Taking Stock and Looking Forward: Reflections on the PATH Project and Syrian Refugee Crisis | The Center for Victims of Torture

Taking Stock and Looking Forward: Reflections on the PATH Project and Syrian Refugee Crisis

Suzanne Jabbour
Wednesday, February 17, 2016

On December 10, International Human Rights Day, CVT and the LMG Project at MSH co-hosted an event in Washington, D.C. The event, “Taking Stock and Looking Forward,” marked the culmination of the five-year Partners in Trauma Healing (PATH) project and the beginning of the follow-on three-year PATH Project. The day provided an opportunity to reflect on accomplishments of the PATH project and discuss how the partners can and will continue to expand their work.

Suzanne Jabbour, executive director of PATH partner Restart Center in Tripoli, Lebanon, gave the keynote address at the event to offer the perspective of the PATH partners. Ms. Jabbour is also Vice-President of the UN Subcommittee on Prevention of Torture and President of the International Rehabilitation Council for Torture Victims (IRCT), providing a unique viewpoint on the Syrian refugee crisis and the ongoing development of the torture rehabilitation movement. Below are her comments at the event.


Distinguished guests, dear colleagues, ladies and gentlemen,

It is a pleasure and a privilege to be here, and I would like to express my gratitude to CVT for hosting this event and for having me in Washington today. Thank you.

The organization that I lead is a field partner of the UNHCR within the Regional Response Plan (RRP) implemented to assist Syrian and non-Syrian refugees. Through a comprehensive rehabilitation program, which includes psychosocial support as well as a child protection component, the experts targeted 976 new beneficiaries during this year. However, while Restart is the only actor providing specialized mental health services to the refugees in Lebanon, the overwhelming needs are dramatically increasing on a monthly basis.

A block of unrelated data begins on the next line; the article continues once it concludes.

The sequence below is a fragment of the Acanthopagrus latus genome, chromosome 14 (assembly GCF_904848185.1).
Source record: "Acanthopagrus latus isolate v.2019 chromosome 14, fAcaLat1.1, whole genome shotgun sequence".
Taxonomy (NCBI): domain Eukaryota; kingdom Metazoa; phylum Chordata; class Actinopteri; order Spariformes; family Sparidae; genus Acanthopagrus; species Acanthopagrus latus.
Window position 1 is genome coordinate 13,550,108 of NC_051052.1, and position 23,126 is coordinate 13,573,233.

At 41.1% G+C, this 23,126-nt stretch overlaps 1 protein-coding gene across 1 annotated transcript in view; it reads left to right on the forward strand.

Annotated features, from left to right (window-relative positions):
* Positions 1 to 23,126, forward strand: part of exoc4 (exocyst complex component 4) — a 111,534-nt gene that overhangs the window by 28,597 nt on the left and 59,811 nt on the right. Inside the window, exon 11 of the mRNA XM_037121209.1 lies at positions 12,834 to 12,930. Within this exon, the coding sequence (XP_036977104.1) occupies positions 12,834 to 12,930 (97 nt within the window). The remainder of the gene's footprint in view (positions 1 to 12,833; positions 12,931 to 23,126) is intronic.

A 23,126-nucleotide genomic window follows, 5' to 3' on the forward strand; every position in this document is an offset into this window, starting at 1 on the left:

As Executive Director of Restart Center, I am representing the work and the efforts of a team of professionals cooperating with CVT under the umbrella of the PATH (Partners in Trauma Healing) project, aiming at strengthening the capacity of all concerned actors in addressing the needs of victims of violence, torture and ill-treatments.

The capacity-building plan developed under the clinical component, focusing on mental health treatment and healing, helped to improve a dedicated unit for the provision of more effective services. The new approach to apply group therapy, at both a centralized and community level is essential to addressing a higher number of people. Moreover, the presence of a secure environment equipped with specialized staff for adults and children allows a prompt referral of sensitive cases to the service provider.